Local breweries an industry to watch

This data was derived from The NM Brewers Association, 2018 study, showing barrels produced from the top 6 breweries around the state. (Micah Turman / News Port)

By Nicolas Maxwell-Parra & Micah Turman/ NM News port

 

A panel of beer and brewing experts was brought together by Albuquerque Business First magazine at Canteen Brewhouse in NE Albuquerque last month. The assembly of industry professionals examined the recent upswell and future prospects of the local brewing industry, partly for the benefit of prospective brewers. 

“I don’t know if it’s in our water, or what,” said local brewer David Schwanitz, speaking on a recent panel of experts, discussing the growth of New Mexico’s beer industry. “It’s just the local talent.”

In 2011 there were 19 breweries across the state that number has since jumped to 94, according to the New Mexico Brewers Guild. 

The state currently ranks 10th in the nation for number of breweries per capita, according to a study by the Brewers Association. The report found that local brewing in New Mexico accounted for $354 million in economic impact last year. The brewery industry in New Mexico has grown rapidly in the past decade. 

The figure  of impact comes from the total movement of beer brewed by craft brewers, going through a system from the brewery to wholesalers, and retailers. All non-beer products like food and merchandise that brewing establishments sel are also accounted for the Brewers Association Economic Impact Study found.

Local establishments Santa Fe Brewing, Marble Brewery and La Cumbre Brewing Company represent the largest craft brewers in the state, producing  nearly 72,000 barrels of beer in the past year, according to the Brewer’s Association. 

This data was derived from The NM Brewers Association, 2018 study, showing barrels produced from the top 6 breweries around the state. (Micah Turman / News Port)

The audience presented the panel with lots of questions, like, what does it take to open a brewery? 

“It’s more than just having a passion, it’s about assembling a great team,” Brewlab 101 owner Scott Salvas said. “It takes a village.”

Yet, much of the focus of the panel and its questions was on how New Mexico is making itself known in the national brewing picture. 

Assistant managing editor of ABQ Business First, and mediator of the event, Juliana Vadnais said, “I think winning a lot of awards shows that we are doing something unique, that it’s different from the beer you’re going to get in Colorado, Texas or Oregon.”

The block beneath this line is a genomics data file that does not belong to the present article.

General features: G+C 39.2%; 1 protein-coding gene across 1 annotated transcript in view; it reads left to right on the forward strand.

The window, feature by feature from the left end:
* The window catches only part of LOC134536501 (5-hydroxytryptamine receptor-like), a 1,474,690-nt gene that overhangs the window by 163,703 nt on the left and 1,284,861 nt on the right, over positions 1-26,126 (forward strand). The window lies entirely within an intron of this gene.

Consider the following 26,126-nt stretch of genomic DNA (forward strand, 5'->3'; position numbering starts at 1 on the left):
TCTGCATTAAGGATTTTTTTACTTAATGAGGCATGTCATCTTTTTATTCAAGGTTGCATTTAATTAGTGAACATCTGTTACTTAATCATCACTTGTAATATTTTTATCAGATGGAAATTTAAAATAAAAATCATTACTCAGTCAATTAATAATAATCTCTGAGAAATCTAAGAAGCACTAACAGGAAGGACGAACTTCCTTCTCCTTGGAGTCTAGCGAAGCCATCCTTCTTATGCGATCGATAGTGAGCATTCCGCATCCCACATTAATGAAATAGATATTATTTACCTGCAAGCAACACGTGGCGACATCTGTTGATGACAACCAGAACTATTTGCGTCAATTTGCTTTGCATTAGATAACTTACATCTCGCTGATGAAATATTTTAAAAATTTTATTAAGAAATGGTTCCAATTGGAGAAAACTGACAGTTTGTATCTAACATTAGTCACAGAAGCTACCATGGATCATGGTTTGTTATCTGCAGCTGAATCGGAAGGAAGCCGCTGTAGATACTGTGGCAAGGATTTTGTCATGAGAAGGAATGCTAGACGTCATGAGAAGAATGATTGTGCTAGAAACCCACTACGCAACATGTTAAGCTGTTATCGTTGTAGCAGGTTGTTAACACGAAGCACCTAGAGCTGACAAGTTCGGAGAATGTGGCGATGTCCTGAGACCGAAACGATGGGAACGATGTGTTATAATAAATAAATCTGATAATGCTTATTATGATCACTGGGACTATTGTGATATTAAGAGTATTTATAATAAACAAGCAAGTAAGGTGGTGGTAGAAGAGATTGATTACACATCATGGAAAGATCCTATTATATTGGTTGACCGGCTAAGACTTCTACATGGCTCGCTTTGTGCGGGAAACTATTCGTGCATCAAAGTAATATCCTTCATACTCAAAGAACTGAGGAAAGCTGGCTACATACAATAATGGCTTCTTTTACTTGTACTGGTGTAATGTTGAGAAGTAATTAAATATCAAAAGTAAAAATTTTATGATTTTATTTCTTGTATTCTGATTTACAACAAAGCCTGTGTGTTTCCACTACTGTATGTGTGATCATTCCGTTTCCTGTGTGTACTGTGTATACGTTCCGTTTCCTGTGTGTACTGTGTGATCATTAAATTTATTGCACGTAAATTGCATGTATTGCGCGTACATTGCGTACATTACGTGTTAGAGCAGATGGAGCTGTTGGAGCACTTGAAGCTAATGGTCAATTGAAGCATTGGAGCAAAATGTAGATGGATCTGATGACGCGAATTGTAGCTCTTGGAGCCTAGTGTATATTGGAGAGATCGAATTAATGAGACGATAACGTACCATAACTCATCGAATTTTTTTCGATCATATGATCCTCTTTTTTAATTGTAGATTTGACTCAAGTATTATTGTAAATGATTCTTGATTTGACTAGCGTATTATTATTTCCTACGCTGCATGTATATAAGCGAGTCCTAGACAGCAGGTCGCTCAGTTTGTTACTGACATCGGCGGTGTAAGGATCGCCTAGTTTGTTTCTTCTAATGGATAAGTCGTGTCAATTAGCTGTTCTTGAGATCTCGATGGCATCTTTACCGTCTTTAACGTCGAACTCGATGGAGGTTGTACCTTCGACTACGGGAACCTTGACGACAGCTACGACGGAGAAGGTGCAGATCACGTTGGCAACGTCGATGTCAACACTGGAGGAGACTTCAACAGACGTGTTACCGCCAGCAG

In 2018, Santa Fe Brewing, 377 Brewing, and Flix Brewhouse all took home awards in the U.S. Open Beer Championship. In early October, five New Mexican breweries came home with awards from Denver’s Great American Beer Festival

New Mexico Award Results from Denver’s Great American Beer Festival. (Micah Turman / News Port)

Other positive signs of where the local beer industry is heading can be seen in the investment through the step local secondary education outlets have taken. 

Central New Mexico Community College is now offering a four-year degree in Brewing and Beverage management. CNM’s program entered two of their beers in the 2018 College Beer Championship and placed as the second-best brewing school in North America, out of seventeen entries. Meanwhile, the University of New Mexico became the first university in New Mexico to open a tap-room on campus. They also offer a course in beer called the World of Beer. 

Breweries have contributed to New Mexico’s tourism industry as Albuquerque appears on Travelocity’s collection of top beer cities in the US. The state ranks in at tenth in 2017, competing with cities like Portland and Denver. 

This kind of coverage creates a new category of tourism for the city, “more and more people are coming for the beer,” Vadnais said, “and seeing that it’s an award-winning beer, they’re going to want to come and try it.”

Nationally, the Brewer’s Association reports that the beer industry accounted for a $79.1 billion in impact on the U.S. economy. 

Vadnais said that even in a growing, competitive market, New Mexico breweries will keep their unique appeal to consumers. 

“New Mexico is one of those places that they want local,” she said, “they’re going to go support a new brewery as long as it’s interesting.” 

 

Micah Turman is a reporter for NM News Port. He can be contacted on Twitter at @MicahTurman or at nmnewsport@gmail.com.

Nicolas Maxwell-Parra is a reporter for the NM News Port. He can be contacted on twitter at @maxwell_parra or at nmnewsport@gmail.com.